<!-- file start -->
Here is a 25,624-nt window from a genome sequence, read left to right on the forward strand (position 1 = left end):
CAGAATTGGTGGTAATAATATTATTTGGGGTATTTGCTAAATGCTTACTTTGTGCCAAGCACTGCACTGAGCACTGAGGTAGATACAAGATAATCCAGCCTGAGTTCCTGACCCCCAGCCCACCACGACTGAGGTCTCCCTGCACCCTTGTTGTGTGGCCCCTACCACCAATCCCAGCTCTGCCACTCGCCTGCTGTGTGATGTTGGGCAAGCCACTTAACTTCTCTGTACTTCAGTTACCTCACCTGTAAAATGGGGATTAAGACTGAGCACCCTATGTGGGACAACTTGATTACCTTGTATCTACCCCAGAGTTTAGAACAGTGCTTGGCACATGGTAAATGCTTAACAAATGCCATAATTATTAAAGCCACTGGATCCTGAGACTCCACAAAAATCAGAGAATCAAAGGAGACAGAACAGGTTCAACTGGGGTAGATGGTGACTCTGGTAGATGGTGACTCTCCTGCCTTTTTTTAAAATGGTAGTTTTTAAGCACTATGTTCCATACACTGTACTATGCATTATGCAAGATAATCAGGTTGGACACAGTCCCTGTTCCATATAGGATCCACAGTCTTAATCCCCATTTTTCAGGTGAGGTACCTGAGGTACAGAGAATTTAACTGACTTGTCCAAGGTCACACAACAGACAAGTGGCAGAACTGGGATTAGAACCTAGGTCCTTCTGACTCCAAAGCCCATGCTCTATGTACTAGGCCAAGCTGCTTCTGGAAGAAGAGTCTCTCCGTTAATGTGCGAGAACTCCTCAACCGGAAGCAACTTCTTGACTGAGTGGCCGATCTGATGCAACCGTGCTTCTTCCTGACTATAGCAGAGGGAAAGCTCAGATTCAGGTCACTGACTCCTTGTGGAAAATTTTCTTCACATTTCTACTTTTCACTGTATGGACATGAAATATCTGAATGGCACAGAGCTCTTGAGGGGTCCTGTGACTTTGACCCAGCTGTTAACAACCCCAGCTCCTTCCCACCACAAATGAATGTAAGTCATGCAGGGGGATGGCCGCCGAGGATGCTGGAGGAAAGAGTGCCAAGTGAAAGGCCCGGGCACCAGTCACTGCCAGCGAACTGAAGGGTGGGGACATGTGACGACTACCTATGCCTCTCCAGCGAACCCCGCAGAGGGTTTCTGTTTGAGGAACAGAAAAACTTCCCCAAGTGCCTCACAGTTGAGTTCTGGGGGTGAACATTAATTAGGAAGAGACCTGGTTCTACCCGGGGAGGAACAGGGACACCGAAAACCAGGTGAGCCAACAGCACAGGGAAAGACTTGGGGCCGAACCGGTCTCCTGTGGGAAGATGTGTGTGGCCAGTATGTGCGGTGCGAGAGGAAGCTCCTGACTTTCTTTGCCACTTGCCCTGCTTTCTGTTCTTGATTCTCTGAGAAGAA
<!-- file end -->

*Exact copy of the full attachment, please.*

Here is a 25,624-nt window from a genome sequence, read left to right on the forward strand (position 1 = left end):
CAGAATTGGTGGTAATAATATTATTTGGGGTATTTGCTAAATGCTTACTTTGTGCCAAGCACTGCACTGAGCACTGAGGTAGATACAAGATAATCCAGCCTGAGTTCCTGACCCCCAGCCCACCACGACTGAGGTCTCCCTGCACCCTTGTTGTGTGGCCCCTACCACCAATCCCAGCTCTGCCACTCGCCTGCTGTGTGATGTTGGGCAAGCCACTTAACTTCTCTGTACTTCAGTTACCTCACCTGTAAAATGGGGATTAAGACTGAGCACCCTATGTGGGACAACTTGATTACCTTGTATCTACCCCAGAGTTTAGAACAGTGCTTGGCACATGGTAAATGCTTAACAAATGCCATAATTATTAAAGCCACTGGATCCTGAGACTCCACAAAAATCAGAGAATCAAAGGAGACAGAACAGGTTCAACTGGGGTAGATGGTGACTCTGGTAGATGGTGACTCTCCTGCCTTTTTTTAAAATGGTAGTTTTTAAGCACTATGTTCCATACACTGTACTATGCATTATGCAAGATAATCAGGTTGGACACAGTCCCTGTTCCATATAGGATCCACAGTCTTAATCCCCATTTTTCAGGTGAGGTACCTGAGGTACAGAGAATTTAACTGACTTGTCCAAGGTCACACAACAGACAAGTGGCAGAACTGGGATTAGAACCTAGGTCCTTCTGACTCCAAAGCCCATGCTCTATGTACTAGGCCAAGCTGCTTCTGGAAGAAGAGTCTCTCCGTTAATGTGCGAGAACTCCTCAACCGGAAGCAACTTCTTGACTGAGTGGCCGATCTGATGCAACCGTGCTTCTTCCTGACTATAGCAGAGGGAAAGCTCAGATTCAGGTCACTGACTCCTTGTGGAAAATTTTCTTCACATTTCTACTTTTCACTGTATGGACATGAAATATCTGAATGGCACAGAGCTCTTGAGGGGTCCTGTGACTTTGACCCAGCTGTTAACAACCCCAGCTCCTTCCCACCACAAATGAATGTAAGTCATGCAGGGGGATGGCCGCCGAGGATGCTGGAGGAAAGAGTGCCAAGTGAAAGGCCCGGGCACCAGTCACTGCCAGCGAACTGAAGGGTGGGGACATGTGACGACTACCTATGCCTCTCCAGCGAACCCCGCAGAGGGTTTCTGTTTGAGGAACAGAAAAACTTCCCCAAGTGCCTCACAGTTGAGTTCTGGGGGTGAACATTAATTAGGAAGAGACCTGGTTCTACCCGGGGAGGAACAGGGACACCGAAAACCAGGTGAGCCAACAGCACAGGGAAAGACTTGGGGCCGAACCGGTCTCCTGTGGGAAGATGTGTGTGGCCAGTATGTGCGGTGCGAGAGGAAGCTCCTGACTTTCTTTGCCACTTGCCCTGCTTTCTGTTCTTGATTCTCTGAGAAGAA